Proper load out for a medic. And he may have mentioned the CIDG tended head back home for coffee as an immediate action to contact.

Nope. His "War Stories" were more about playing with the Sea Bee dump truck and bulldozer . He told me they had a 4.2 in mortar,but pretty much white phosphorus for ammo. A 106 mm RR, and a minigun.
He'd make quite an event out of burning the trash..

But he never said anything about an M-16 failure.

I have another brother who served SOCOM...there is no scandal,but I just do not discuss his service. He is rather intimately familiar with the M-16/M-4.

I have the highest regard for our troops. Among any group that large you will find some who could cross thread an anvil ,and screw up a crowbar in a sandbox. They can screw up a WW2 steel pot helmet. Some of them.

Not dismissing the early M-16 issues and the troops who suffered them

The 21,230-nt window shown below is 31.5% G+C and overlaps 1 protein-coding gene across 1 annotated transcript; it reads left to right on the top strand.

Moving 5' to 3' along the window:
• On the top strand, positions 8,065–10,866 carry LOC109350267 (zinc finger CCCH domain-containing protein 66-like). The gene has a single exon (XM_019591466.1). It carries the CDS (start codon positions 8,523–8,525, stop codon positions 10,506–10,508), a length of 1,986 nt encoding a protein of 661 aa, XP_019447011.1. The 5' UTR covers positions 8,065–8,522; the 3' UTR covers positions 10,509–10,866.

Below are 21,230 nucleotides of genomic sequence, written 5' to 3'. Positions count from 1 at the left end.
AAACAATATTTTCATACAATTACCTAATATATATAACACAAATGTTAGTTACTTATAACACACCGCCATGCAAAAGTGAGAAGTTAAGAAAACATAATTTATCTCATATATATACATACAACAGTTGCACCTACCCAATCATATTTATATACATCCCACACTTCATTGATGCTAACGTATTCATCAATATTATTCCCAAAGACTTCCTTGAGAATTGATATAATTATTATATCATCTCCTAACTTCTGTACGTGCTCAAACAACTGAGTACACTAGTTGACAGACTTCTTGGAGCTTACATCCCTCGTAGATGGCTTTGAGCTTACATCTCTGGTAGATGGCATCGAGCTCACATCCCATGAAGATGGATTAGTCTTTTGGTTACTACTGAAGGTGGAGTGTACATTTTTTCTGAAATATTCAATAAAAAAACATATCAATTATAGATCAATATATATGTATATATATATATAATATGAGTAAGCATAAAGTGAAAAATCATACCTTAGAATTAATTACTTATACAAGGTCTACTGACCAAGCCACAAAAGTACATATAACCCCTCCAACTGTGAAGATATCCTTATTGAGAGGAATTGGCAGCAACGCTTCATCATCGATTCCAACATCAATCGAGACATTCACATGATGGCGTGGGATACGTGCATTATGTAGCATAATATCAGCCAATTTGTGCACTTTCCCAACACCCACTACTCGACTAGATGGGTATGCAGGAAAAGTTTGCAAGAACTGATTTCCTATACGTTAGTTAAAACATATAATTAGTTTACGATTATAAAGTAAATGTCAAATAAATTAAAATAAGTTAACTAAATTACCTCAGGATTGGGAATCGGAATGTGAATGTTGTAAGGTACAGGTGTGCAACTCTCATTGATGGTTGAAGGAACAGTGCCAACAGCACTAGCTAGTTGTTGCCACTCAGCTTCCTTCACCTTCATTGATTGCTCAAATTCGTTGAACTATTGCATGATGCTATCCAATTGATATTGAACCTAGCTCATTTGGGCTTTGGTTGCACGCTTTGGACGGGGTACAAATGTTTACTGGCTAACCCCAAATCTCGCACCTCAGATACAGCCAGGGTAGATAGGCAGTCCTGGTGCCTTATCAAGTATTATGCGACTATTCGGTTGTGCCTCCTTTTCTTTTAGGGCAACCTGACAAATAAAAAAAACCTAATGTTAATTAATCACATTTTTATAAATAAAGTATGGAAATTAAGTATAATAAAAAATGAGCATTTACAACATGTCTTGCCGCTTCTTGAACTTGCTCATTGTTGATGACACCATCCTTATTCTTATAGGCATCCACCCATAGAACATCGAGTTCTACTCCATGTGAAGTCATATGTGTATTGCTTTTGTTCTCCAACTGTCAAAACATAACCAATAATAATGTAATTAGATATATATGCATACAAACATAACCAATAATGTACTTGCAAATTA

A subtle psyops propaganda tactic is to undermine a troop's confidence in his weapon. No doubt some of that has occurred.

I'd bet heavy that for most M-16 failure stories, investigation would determine 1) Bad ammo or magazines or 2) Failure to clean and maintain equiptment.

In addition,for every person who complains about the M-16, you might find a percentage who have never used one in combat. But they do have an Uncle.

For every true Combat Veteran who has been let down by an M-16....Thats not good. But I'm thinking at least that many have been let down by the AK-47,and the Garand,and the M-14. Even the 1919 Browning, the M-60,and the M-2 50 cal can occasionally find a way to hang up.

For every disappointed troop with an M-16/M-4, I suppose you can find thousands who will testify "My M-4 always worked and it saved my butt"